Other recent tractor beams have used acoustics or water, but this one uses a single laser beam to control tiny particles about 0.2 millimeters in diameter. The tractor beam was able to manipulate the particles from a distance of 20 centimeters, shattering previous records. Despite this incredible distance, the researchers claim it is still on the short end of what is possible for this tractor beam technique.

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Jan 21, 2020

Coming Soon to a Processor Near You: Atom-Thick Transistors

Posted by in categories: computing, particle physics

Devices made with 2D semiconductors might start to appear sooner than you expected.


If there’s one thing about Moore’s Law that’s obvious to anyone, it’s that transistors have been made smaller and smaller as the years went on. Scientists and engineers have taken that trend to an almost absurd limit during the past decade, creating devices that are made of one-atom-thick layers of material.

The most famous of these materials is, of course, graphene, a hexagonal honeycomb-shaped sheet of carbon with outstanding conductivity for both heat and electricity, odd optical abilities, and incredible mechanical strength. But as a substance with which to make transistors, graphene hasn’t really delivered. With no natural bandgap—the property that makes a semiconductor a semiconductor—it’s just not built for the job.

Instead, scientists and engineers have been exploring the universe of transition metal dichalcogenides, which all have the chemical formula MX2. These are made up of one of more than a dozen transition metals (M) along with one of the three chalcogenides (X): sulfur, selenium, or tellurium. Tungsten disulfide, molybdenum diselenide, and a few others can be made in single-atom layers that (unlike graphene) are natural semiconductors. These materials offer the enticing prospect that we will be able to scale down transistors all the way to atom-thin components long after today’s silicon technology has run its course.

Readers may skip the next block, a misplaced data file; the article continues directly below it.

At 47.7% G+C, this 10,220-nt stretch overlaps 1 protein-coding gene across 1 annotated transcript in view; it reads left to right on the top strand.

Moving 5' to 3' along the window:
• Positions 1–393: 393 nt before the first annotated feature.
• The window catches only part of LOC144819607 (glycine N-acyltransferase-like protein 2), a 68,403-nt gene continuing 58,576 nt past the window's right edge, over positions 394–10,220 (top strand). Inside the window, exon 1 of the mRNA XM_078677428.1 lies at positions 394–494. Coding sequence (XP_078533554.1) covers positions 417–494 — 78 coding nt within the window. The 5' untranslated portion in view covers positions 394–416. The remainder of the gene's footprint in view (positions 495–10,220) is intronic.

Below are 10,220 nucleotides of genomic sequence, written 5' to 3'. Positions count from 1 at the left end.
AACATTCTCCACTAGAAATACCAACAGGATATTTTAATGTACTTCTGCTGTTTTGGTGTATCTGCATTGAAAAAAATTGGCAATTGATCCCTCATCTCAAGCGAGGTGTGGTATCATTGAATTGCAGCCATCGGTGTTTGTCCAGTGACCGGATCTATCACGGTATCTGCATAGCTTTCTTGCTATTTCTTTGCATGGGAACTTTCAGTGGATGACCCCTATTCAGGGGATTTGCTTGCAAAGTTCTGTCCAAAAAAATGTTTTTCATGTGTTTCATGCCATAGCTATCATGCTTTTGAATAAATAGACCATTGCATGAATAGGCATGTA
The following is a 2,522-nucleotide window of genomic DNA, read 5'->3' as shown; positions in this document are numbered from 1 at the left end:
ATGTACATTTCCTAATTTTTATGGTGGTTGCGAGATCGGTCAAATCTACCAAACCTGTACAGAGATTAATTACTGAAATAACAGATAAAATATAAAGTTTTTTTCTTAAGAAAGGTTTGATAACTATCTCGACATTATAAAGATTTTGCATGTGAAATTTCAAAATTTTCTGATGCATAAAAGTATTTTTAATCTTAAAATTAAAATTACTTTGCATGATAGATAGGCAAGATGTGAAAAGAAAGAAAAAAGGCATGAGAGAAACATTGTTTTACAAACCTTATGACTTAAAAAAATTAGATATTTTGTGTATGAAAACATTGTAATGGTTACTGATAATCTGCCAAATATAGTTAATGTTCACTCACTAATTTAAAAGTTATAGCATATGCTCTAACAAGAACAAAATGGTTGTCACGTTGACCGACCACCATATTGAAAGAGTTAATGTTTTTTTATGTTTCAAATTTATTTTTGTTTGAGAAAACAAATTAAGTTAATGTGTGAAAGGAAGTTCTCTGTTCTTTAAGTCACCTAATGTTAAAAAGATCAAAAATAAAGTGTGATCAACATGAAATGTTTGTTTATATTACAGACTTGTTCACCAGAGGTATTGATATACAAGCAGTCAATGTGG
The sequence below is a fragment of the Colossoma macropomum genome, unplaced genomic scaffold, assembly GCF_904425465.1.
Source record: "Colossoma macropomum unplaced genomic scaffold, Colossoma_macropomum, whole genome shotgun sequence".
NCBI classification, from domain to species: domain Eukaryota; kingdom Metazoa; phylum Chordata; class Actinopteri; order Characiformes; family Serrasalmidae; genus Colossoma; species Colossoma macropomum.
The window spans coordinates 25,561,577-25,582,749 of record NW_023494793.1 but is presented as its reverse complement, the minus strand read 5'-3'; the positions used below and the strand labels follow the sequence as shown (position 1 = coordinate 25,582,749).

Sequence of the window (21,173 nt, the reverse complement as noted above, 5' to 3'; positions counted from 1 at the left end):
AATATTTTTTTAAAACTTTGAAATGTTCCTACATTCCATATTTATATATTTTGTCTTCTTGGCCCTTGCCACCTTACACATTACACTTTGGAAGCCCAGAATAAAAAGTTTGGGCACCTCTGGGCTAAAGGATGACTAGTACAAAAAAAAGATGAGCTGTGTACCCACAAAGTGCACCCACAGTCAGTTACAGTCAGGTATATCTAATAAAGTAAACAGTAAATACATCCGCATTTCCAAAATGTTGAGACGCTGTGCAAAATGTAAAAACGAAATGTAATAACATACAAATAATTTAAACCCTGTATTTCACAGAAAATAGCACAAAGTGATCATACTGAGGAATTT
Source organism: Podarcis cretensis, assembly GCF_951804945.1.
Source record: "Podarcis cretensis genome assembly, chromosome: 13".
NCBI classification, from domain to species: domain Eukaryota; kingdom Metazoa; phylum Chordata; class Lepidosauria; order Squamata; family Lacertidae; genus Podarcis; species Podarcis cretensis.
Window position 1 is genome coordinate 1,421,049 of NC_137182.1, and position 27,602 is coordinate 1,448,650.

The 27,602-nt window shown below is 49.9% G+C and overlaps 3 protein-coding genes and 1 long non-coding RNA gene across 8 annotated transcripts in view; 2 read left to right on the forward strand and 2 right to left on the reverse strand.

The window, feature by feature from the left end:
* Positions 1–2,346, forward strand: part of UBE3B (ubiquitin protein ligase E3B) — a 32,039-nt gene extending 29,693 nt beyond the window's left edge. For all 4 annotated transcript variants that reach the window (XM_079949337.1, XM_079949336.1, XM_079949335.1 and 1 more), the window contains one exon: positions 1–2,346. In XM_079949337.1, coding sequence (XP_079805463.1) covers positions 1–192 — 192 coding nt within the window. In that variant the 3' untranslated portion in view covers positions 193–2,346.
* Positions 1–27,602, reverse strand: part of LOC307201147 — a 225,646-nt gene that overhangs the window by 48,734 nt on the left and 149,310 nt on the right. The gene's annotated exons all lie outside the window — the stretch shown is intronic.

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Jan 21, 2020

Keeping Track of the World’s Highest-Intensity Neutrino Beam

Posted by in categories: cosmology, cybercrime/malcode, particle physics

Essentially neutrino lasers could take out missiles and also hack missiles or nukes rendering them inert in defense practices.


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Jan 21, 2020

Identity-Switching Neutrinos Could Reveal Why We Exist At All. But Can We Find Them?

Posted by in category: particle physics

Scientists are searching for a ghostly neutrino particle that acts as its own antiparticle. If they find it, the discovery could resolve a cosmic conundrum: Why does matter exist at all?

Jan 21, 2020

A Clock that Will Last Forever

Posted by in categories: particle physics, quantum physics

Circa 2012


Imagine a clock that will keep perfect time forever or a device that opens new dimensions into quantum phenomena such as emergence and entanglement.

Imagine a clock that will keep perfect time forever, even after the heat-death of the universe. This is the “wow” factor behind a device known as a “space-time crystal,” a four-dimensional crystal that has periodic structure in time as well as space. However, there are also practical and important scientific reasons for constructing a space-time crystal. With such a 4D crystal, scientists would have a new and more effective means by which to study how complex physical properties and behaviors emerge from the collective interactions of large numbers of individual particles, the so-called many-body problem of physics. A space-time crystal could also be used to study phenomena in the quantum world, such as entanglement, in which an action on one particle impacts another particle even if the two particles are separated by vast distances.

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Jan 19, 2020

Researchers Build the World’s Smallest Particle Accelerator

Posted by in category: particle physics